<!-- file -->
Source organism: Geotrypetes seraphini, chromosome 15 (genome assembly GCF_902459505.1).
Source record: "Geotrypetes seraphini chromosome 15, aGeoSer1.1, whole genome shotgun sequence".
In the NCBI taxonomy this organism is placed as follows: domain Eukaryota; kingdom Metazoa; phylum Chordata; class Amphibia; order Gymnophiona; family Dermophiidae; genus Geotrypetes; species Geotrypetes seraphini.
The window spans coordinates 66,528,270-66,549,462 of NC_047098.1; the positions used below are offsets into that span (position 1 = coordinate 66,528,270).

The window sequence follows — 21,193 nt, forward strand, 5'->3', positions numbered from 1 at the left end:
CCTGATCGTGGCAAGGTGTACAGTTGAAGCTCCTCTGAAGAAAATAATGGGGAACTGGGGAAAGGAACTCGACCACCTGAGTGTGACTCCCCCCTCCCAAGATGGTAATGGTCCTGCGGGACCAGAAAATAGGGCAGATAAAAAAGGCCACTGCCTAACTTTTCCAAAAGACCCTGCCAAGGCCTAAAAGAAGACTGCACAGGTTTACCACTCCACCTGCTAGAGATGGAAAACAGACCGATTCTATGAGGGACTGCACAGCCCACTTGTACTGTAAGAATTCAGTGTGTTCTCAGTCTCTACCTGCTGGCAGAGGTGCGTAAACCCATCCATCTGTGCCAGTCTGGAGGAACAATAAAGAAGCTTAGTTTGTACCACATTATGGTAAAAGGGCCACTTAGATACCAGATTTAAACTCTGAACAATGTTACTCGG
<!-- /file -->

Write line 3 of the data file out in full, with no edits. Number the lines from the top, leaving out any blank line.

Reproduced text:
In the NCBI taxonomy this organism is placed as follows: domain Eukaryota; kingdom Metazoa; phylum Chordata; class Amphibia; order Gymnophiona; family Dermophiidae; genus Geotrypetes; species Geotrypetes seraphini.